Why can’t we just use English, Russian, Chinese, or any other natural language? After all, it's just yet another layer of encoding? It turns out that we can't. Natural language is ambiguous and imprecise. Consider the following sentence: "I saw the man in the park with the telescope" - does it have one definitive meaning? Here's a more fun example: "I made her duck" - can you come up with FIVE different meanings of this phrase?

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(from Speech and Language Processing by Daniel Jurafsky & James H. Martin)

We share a vast sense of common knowledge and experience - which is why we (usually) understand each other. Computers do not share with us that common knowledge and experience. Hence, we use special notation: programming languages, which come with:

...which is why attention to detail is so important!

It is like a “secret” code! And, indeed, we refer to programming as coding or writing code.

Why Python?

We will be using Python. Why Python, you might ask. Why not C++ (which, arguably, pays the most), or maybe JavaScript (one of the most "popular" languages - i.e., everyone has heard of it)?

There are many different programming languages out there. Each one has a purpose, even these. However, a language that is particularly useful for a certain kind of domain (e.g., C++ for game development, or JavaScript for web applications) is not necessarily a language that is easy to learn. However, all languages follow the same fundamental principles, so once you have mastered one, the rest will be just new syntax. And although this is a simplification, believe me, learning your second language is much easier compared to learning your first.

Python is an excellent choice for a first language: its syntax is intuitive, there's little syntactic overhead, and the learning curve is much friendlier compared to many other languages. Compare these:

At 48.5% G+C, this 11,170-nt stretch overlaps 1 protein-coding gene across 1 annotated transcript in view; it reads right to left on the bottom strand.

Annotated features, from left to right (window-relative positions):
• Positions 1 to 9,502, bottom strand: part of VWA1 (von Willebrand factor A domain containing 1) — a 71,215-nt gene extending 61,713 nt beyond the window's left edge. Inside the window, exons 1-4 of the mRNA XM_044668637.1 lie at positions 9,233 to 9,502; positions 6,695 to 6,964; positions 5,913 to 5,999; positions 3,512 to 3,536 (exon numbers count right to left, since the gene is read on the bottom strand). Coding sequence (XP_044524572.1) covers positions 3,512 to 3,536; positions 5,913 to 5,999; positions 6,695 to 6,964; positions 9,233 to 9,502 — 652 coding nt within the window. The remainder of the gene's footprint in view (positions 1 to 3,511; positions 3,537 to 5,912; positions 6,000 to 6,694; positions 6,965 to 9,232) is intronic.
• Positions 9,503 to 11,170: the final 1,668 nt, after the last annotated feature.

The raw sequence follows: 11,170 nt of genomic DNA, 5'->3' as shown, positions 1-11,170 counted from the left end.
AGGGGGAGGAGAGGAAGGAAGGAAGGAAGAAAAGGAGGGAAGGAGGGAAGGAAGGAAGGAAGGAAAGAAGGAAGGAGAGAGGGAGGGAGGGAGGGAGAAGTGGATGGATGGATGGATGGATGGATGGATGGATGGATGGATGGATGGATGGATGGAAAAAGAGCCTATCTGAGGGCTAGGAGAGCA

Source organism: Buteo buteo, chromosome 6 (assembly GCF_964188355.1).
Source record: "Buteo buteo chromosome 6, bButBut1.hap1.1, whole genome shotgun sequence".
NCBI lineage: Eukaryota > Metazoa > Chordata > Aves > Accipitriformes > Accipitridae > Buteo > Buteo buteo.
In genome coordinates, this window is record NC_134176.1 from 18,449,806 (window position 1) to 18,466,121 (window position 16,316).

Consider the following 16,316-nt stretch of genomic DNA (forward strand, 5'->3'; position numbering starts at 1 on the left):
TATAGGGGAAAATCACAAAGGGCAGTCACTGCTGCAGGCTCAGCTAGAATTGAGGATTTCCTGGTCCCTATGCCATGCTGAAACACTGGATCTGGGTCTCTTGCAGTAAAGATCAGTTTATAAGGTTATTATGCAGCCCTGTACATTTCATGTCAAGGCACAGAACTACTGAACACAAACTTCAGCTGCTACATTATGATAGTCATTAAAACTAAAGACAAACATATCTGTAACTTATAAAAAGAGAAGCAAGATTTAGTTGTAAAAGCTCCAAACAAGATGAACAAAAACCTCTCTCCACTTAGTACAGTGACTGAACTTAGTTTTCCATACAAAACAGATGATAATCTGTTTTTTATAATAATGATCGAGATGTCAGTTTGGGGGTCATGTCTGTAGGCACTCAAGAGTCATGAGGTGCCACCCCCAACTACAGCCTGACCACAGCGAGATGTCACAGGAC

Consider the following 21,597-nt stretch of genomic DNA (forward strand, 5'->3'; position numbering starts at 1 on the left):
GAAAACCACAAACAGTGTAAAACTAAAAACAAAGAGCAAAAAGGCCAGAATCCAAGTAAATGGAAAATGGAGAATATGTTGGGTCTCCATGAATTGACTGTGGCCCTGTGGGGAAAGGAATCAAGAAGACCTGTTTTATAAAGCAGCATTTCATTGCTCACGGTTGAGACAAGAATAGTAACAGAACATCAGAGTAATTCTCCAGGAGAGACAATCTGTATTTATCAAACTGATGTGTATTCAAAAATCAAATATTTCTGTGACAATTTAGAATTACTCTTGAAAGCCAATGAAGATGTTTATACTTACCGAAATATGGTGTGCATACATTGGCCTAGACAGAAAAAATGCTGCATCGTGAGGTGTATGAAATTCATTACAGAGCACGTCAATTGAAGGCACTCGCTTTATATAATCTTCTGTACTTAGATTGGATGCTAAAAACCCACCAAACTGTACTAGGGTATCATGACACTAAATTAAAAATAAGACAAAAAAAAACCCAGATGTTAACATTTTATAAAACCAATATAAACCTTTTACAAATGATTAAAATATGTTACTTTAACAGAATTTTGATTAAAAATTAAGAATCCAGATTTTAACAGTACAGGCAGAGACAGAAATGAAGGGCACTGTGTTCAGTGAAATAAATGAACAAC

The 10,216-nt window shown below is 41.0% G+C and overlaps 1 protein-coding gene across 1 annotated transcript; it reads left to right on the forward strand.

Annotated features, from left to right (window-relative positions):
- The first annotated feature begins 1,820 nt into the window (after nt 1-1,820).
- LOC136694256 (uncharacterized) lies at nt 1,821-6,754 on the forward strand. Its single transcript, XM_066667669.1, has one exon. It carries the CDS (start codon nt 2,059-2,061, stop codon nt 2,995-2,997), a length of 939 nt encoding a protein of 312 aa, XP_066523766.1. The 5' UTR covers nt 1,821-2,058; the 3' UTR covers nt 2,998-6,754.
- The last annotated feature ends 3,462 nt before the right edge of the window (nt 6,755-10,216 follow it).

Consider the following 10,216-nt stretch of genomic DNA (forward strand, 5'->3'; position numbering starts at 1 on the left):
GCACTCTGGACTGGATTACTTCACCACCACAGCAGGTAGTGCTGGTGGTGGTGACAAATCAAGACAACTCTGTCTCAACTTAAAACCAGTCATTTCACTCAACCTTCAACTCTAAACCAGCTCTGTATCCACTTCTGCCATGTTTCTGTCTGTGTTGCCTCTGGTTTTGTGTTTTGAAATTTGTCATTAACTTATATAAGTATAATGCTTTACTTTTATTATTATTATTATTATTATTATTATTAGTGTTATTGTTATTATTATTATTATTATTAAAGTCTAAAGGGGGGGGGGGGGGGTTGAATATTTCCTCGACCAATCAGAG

Print "Hello, world!" in Java:

public class HelloApp {
    public static void main(String[] args) {
        System.out.println("Hello, World!");

Same in Python:

print("Hello, World!")

At the same time, Python is extremely popular in the corporate and open source world and is used by many organizations, some of which you might have heard of. So fear not - what you'll be learning is no joke... even though the language is named after a BBC comedy series!

More specifically, we will be using Jython, which is Python, or a variant of Python (it is Python implemented in Java). What that means for us is this: Jython provides access to rich multimedia facilities. For example, if we were using plain Python, we would have to write up some non-trivial code to process an image file, but with Jython we get to use very convenient shortcuts:


More on this later...

The code you write in this class will run MUCH slower than the same image effects executed in Photoshop. However, our goal is not to write something as fast as Photoshop; instead our goal is to learn about programming and computer science in the context of digital media, having fun in the process. And for that Python, and Jython is an excellent tool.

[move on to the lab from here]